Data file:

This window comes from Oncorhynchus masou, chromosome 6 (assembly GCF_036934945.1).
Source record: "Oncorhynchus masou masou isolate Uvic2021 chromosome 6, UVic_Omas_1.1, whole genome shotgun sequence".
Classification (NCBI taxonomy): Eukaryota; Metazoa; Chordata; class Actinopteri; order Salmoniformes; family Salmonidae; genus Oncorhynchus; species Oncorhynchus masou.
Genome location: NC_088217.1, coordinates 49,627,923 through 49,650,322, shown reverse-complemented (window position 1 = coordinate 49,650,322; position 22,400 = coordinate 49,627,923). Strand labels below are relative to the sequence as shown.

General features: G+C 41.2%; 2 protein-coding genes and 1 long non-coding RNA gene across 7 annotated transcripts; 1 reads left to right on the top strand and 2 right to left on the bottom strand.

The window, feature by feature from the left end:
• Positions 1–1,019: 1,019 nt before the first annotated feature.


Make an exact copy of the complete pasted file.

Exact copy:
This window comes from Oncorhynchus masou, chromosome 6 (assembly GCF_036934945.1).
Source record: "Oncorhynchus masou masou isolate Uvic2021 chromosome 6, UVic_Omas_1.1, whole genome shotgun sequence".
Classification (NCBI taxonomy): Eukaryota; Metazoa; Chordata; class Actinopteri; order Salmoniformes; family Salmonidae; genus Oncorhynchus; species Oncorhynchus masou.
Genome location: NC_088217.1, coordinates 49,627,923 through 49,650,322, shown reverse-complemented (window position 1 = coordinate 49,650,322; position 22,400 = coordinate 49,627,923). Strand labels below are relative to the sequence as shown.

General features: G+C 41.2%; 2 protein-coding genes and 1 long non-coding RNA gene across 7 annotated transcripts; 1 reads left to right on the top strand and 2 right to left on the bottom strand.

The window, feature by feature from the left end:
• Positions 1–1,019: 1,019 nt before the first annotated feature.